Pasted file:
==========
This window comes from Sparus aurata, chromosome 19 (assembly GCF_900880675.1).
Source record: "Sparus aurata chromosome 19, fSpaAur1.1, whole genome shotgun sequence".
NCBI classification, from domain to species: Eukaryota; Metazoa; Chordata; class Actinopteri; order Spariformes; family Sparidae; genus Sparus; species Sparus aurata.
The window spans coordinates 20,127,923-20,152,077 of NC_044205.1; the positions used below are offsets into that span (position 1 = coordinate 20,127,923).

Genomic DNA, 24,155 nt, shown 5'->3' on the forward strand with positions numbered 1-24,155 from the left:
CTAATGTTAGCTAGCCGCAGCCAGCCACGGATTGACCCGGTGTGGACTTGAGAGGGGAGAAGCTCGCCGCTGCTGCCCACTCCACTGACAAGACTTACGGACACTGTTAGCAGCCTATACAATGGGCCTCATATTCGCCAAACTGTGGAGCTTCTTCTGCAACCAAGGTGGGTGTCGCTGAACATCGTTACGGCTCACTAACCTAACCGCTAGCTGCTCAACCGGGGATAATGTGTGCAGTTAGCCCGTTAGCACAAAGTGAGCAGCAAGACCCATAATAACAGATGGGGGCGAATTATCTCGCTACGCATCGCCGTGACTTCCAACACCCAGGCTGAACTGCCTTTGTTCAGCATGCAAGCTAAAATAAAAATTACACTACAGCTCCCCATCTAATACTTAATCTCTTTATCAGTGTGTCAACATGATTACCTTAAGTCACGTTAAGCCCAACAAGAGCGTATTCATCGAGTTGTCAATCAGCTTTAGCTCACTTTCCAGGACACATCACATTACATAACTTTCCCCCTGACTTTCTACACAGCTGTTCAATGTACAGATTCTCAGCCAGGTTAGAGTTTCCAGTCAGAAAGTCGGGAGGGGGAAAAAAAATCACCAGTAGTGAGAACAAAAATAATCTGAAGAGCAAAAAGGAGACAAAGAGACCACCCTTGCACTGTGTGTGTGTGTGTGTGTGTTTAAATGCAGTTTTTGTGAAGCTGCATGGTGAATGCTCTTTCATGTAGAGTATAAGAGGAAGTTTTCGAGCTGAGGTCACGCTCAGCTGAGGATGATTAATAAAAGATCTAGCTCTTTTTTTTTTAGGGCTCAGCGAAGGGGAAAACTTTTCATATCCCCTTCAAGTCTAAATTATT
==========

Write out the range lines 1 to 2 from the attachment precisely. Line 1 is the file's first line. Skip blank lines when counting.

This window comes from Sparus aurata, chromosome 19 (assembly GCF_900880675.1).
Source record: "Sparus aurata chromosome 19, fSpaAur1.1, whole genome shotgun sequence".